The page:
Photograph by National Geographic Channels/Paulo Velozo
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Atlantic goliath groupers (Epinephelus itajara), up to 800 pounds and nine feet long, announce their presence off southwest Florida by squeezing their swim bladders: “Whump. Whump!”
Photograph by National Geographic Channels/Paulo Velozo

In Search of the World’s Megafishes

Zeb Hogan is in hot pursuit of the world’s largest freshwater fish.

This story appears in the October/November 2016 issue of Nat Geo WILD magazine.

Zeb Hogan, biologist, explorer, and photographer, is on a mission to document and protect the world’s freshwater fish. Hogan knows that unprecedented usage of freshwater around the world has led to declining populations of many aquatic species. He and the MegaFishes Project plan to help.

The world’s largest freshwater fish, many weighing more than 200 pounds, face the biggest threat. Working with a network of more than 100 scientists, fishermen, and local populations in 17 countries, Hogan examines the causes of (and potential solutions to) the global loss of freshwater biodiversity. They hope their work will lead to another first: identifying the planet’s largest freshwater fish.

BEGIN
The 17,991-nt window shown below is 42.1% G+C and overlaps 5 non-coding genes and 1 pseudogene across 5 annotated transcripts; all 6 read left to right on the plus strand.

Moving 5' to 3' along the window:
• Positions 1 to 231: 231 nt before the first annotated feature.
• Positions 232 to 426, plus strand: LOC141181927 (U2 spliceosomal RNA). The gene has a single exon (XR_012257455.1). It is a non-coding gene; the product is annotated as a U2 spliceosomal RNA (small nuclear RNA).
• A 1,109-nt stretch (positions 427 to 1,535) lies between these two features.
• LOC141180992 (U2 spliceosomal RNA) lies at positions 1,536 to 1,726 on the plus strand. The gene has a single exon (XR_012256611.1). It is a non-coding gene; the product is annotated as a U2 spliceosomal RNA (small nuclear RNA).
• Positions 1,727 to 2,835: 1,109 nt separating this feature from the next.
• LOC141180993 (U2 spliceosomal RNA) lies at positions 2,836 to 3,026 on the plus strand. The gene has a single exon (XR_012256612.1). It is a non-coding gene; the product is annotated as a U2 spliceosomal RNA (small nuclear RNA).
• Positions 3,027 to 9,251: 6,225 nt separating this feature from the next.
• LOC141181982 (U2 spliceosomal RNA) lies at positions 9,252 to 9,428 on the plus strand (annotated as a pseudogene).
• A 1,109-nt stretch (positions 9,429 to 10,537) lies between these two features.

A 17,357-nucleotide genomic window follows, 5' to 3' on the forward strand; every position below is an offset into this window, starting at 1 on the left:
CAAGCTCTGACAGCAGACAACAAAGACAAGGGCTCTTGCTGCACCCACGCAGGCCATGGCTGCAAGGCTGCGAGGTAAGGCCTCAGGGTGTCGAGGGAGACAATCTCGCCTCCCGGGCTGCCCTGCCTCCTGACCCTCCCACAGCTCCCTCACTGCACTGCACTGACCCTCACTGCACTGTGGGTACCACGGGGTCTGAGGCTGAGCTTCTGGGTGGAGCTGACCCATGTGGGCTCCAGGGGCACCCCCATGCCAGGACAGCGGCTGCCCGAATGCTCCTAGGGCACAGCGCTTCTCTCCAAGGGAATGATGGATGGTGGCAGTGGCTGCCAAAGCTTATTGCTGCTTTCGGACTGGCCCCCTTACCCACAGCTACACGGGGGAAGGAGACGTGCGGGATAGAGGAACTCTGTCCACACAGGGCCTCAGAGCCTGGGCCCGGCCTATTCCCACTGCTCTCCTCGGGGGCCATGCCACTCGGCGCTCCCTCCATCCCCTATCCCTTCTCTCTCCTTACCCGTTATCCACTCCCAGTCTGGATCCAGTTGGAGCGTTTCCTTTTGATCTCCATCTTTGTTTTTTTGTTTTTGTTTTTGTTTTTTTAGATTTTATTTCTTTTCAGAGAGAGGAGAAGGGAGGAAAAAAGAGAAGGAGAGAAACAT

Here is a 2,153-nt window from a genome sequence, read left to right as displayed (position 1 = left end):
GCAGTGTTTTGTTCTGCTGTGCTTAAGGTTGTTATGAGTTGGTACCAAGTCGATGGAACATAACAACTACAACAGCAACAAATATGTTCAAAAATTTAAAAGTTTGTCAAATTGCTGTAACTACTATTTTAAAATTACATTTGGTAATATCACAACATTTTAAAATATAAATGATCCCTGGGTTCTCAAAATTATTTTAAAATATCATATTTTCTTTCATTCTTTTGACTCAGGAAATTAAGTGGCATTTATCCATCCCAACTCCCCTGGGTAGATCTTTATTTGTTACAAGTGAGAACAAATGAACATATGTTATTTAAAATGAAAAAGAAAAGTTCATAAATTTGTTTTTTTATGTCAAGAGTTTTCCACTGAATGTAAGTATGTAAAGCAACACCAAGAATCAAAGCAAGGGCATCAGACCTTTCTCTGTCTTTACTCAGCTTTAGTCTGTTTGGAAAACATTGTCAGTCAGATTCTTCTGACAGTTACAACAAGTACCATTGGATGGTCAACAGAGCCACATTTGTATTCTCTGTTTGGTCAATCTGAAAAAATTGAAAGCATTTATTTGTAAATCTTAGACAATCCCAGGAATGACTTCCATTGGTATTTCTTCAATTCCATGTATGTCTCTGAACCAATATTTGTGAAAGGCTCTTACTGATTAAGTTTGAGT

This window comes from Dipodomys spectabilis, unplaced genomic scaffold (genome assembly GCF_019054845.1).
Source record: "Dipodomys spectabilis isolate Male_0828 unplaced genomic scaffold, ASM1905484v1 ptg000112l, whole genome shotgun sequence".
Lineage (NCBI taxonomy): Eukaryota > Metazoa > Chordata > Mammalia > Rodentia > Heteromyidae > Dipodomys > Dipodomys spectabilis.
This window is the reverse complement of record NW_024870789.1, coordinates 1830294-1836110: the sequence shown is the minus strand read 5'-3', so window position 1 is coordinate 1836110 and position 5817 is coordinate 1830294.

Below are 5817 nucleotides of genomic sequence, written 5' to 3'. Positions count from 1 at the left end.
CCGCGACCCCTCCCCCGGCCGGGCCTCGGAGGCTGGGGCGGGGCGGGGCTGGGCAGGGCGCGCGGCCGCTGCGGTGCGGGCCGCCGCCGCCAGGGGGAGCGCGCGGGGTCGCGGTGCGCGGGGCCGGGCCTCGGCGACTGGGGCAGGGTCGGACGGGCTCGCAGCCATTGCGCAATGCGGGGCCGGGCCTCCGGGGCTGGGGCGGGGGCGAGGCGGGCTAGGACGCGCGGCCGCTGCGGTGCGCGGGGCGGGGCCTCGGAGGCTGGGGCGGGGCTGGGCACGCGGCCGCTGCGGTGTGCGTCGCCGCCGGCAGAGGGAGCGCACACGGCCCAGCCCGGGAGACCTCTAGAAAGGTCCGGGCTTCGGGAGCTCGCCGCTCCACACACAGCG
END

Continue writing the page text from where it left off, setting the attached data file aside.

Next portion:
As the star of Nat Geo WILD’s Monster Fish, Hogan guides viewers on a global quest for these aquatic behemoths. “Freshwater biodiversity conservation—including animals like the Mekong catfish, river dolphins, and otters—is every bit as important as the protection of animals like tigers and whales—perhaps more so,” he says. “I’ve always thought fish were fascinating—they’re beautiful, grow in every shape and size, occupy nearly all aquatic habitats on Earth.”

Hogan knows that science is not the only tool, that education and local outreach are just as important. “I also use photography to get people interested and excited about river conservation. A picture of a 10-foot-long fish takes your breath away.”

Learn more and get involved with Zeb Hogan and the MegaFishes Project.